>to other systems, especially if you keep the C implementation as a
>portable alternative.

This project aims to get highest speed out of the only
platform available, so portability is not the issue for
me in this case.

Quote:

>Translating from C to assembler *will* be a waste of time unless you
>have good reason to believe you can write better assembler than the
>compiler can.  It's not as smart as you are, but it's far more patient.

Yes, in general case I agree with you. The only reason why
I stated boldly "rewrite in asm everything" is that in fact
this program is rather short and primitive.

Quote:

>If you've already tried and rejected this, or if this is what you
>were talking about in the first place (I missed the original article),
>then never mind.

Well, in fact I mainly was concerned with seemingly
unaligned pattern of dealinbg with the %sp but as
it turned out everything is ok.

Still no one answered my original question though :-(
Is everyone using malloc and no one ever allocated
a big chunk of memory in pure asm under SunOS ?

>--

>San Diego Supercomputer Center           <*>  <http://www.sdsc.edu/~kst>
>"Oh my gosh!  You are SO ahead of your time!" -- anon.

Thanks again to everyone who replied,
Rgds,

Andrei

 
 
 

Any good ways to allocate nearly 4GB in SPARC asm prog ?

Post by Spike Whit » Thu, 21 Oct 1999 04:00:00



Quote:>>> I'm moving my program from C to asm to achieve
>>> a better performance, and I'd like to use this chance

>>With all dur respect, in these days of highly optimising
>>compilers, I'd be very surprised if you could get any
>>worthwhile performance benefits over using C.

>I'm way too busy to waste my time for no reason. Some kind
>soul compiled my program with Digital C and ran it on the Alpha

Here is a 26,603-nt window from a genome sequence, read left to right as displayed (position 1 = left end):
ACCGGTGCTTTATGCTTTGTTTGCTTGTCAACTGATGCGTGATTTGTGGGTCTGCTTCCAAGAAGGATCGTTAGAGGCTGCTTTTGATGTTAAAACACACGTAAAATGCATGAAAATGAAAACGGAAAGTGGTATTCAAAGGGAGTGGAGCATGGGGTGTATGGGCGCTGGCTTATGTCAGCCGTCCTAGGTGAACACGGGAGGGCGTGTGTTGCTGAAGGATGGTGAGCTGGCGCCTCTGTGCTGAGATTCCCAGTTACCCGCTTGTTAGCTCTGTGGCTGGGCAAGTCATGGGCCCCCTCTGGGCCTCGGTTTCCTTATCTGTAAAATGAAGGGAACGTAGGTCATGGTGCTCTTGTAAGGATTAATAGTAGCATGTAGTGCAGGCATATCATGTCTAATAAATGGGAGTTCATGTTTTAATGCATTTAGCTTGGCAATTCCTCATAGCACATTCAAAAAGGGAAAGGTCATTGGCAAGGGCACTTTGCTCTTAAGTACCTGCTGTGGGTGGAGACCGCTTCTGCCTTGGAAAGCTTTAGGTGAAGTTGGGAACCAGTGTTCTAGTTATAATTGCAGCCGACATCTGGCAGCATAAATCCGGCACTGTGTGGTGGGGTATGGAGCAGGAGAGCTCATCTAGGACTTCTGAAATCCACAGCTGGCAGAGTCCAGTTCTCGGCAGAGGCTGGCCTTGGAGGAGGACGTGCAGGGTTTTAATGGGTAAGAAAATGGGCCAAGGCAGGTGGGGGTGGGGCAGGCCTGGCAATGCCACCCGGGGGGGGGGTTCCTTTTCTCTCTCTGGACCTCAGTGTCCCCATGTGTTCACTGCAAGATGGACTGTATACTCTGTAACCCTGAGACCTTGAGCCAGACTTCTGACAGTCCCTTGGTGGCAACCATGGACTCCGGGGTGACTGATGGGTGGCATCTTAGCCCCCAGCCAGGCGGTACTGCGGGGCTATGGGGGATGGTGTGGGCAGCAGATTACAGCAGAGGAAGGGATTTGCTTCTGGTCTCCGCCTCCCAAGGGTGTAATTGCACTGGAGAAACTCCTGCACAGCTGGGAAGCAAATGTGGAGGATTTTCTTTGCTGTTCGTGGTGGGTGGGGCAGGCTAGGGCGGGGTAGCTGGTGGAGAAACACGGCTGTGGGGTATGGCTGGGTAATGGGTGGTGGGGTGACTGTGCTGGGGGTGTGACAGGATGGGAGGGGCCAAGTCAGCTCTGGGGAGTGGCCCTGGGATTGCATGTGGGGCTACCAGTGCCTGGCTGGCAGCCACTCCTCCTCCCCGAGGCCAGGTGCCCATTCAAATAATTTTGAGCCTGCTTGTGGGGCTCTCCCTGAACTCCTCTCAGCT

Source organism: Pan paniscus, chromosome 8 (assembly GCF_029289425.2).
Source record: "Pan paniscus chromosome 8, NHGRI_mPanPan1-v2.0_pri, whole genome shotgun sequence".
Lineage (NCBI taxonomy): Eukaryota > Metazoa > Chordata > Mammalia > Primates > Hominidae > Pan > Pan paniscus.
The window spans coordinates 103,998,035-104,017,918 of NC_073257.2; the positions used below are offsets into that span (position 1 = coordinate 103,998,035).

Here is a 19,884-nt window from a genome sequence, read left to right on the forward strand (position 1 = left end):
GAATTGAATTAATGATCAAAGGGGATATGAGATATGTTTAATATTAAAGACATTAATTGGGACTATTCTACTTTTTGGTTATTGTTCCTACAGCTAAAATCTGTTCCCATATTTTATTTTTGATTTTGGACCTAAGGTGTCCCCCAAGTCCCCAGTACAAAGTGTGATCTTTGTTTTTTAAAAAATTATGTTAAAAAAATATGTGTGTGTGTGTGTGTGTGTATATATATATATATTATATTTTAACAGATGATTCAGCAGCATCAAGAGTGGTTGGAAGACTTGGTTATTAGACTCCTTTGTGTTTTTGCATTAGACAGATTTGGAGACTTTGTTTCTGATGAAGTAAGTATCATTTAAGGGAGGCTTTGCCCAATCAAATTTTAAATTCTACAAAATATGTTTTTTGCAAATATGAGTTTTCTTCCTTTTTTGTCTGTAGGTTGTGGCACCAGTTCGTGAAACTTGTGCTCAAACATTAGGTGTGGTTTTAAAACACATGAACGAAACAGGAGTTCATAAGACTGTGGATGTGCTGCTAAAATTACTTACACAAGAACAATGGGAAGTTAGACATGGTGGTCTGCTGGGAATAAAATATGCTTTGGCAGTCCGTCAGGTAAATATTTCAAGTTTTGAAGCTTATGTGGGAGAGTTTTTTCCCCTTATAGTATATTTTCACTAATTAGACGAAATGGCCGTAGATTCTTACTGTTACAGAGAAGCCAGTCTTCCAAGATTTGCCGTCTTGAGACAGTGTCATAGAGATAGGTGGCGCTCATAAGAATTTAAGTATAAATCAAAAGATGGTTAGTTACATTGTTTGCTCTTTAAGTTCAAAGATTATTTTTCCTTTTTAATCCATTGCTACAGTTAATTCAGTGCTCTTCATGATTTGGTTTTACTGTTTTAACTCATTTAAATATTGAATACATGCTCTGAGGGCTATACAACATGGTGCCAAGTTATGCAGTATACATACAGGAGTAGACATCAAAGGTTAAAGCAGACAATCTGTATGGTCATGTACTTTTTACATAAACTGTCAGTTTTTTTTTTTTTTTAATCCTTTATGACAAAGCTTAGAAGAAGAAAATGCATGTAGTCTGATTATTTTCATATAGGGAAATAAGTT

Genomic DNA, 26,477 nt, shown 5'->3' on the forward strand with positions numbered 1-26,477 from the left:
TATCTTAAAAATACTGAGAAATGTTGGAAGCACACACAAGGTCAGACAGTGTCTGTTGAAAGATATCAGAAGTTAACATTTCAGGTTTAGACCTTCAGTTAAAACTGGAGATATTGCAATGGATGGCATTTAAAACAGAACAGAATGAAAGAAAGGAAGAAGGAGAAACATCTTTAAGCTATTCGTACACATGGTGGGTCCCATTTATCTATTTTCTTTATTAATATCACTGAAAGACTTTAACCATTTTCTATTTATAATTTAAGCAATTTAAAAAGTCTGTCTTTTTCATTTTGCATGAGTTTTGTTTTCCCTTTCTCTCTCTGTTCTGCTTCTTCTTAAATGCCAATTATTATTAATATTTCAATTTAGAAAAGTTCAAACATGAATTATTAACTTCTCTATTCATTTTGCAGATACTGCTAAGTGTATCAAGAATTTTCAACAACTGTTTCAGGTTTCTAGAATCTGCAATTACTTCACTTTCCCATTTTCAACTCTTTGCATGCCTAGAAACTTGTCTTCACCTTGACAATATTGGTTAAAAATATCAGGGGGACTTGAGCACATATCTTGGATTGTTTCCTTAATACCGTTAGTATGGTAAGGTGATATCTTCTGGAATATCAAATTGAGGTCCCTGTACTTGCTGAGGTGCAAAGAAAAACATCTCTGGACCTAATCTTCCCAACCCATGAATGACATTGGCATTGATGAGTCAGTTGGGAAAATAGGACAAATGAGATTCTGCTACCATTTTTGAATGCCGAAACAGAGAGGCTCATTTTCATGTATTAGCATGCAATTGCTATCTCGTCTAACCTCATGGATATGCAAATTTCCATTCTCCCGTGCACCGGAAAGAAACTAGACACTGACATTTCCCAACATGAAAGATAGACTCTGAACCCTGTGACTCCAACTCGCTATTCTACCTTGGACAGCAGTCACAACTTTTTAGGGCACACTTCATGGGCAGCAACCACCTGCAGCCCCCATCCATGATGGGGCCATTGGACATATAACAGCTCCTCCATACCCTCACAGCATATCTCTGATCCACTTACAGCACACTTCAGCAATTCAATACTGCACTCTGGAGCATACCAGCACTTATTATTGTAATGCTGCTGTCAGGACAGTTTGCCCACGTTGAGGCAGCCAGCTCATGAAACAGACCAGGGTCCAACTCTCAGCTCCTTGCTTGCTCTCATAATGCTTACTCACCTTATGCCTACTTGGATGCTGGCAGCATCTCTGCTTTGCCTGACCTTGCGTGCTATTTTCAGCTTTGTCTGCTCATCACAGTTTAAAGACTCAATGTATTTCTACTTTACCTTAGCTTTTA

>21264. A difference in execution speed comparing to my combo -
>Sun C on UltraSPARC - is more then order of magnitude.

Which model UltraSPARC.  You may have an old model,
re-writing in assembly won't help slow CPUs.
 
 
 

Any good ways to allocate nearly 4GB in SPARC asm prog ?

Post by Casper H.S. Dik - Network Security Engine » Thu, 21 Oct 1999 04:00:00


[[ PLEASE DON'T SEND ME EMAIL COPIES OF POSTINGS ]]


Quote:>Yes, in general case I agree with you. The only reason why
>I stated boldly "rewrite in asm everything" is that in fact
>this program is rather short and primitive.

So, post it.  Only then can we give any useful sugestions.

Quote:>Still no one answered my original question though :-(
>Is everyone using malloc and no one ever allocated
>a big chunk of memory in pure asm under SunOS ?

If malloc is a problem, why not use "static" in C?

(That's all asm will allow you to do or you're need to start calling
brk (which you can do in C) or malloc.

Casper
--
Expressed in this posting are my opinions.  They are in no way related
to opinions held by my employer, Sun Microsystems.
Statements on Sun products included here are not gospel and may
be fiction rather than truth.

 
 
 

Any good ways to allocate nearly 4GB in SPARC asm prog ?

Post by Andrei A. Dergatch » Fri, 22 Oct 1999 04:00:00




>[[ PLEASE DON'T SEND ME EMAIL COPIES OF POSTINGS ]]


>>Yes, in general case I agree with you. The only reason why
>>I stated boldly "rewrite in asm everything" is that in fact
>>this program is rather short and primitive.

>So, post it.  Only then can we give any useful sugestions.

It was already posted in comp.unix.solaris group.
In deja archives it is around here:
http://x47.deja.com/getdoc.xp?AN=528784863.4&search=thread&CONTEXT=94...

Quote:

>>Still no one answered my original question though :-(
>>Is everyone using malloc and no one ever allocated
>>a big chunk of memory in pure asm under SunOS ?

>If malloc is a problem, why not use "static" in C?

No, malloc is not really a problem, I was just curious :-)

Quote:

>(That's all asm will allow you to do or you're need to start calling
>brk (which you can do in C) or malloc.

>Casper
>--
>Expressed in this posting are my opinions.  They are in no way related
>to opinions held by my employer, Sun Microsystems.
>Statements on Sun products included here are not gospel and may
>be fiction rather than truth.

Andrei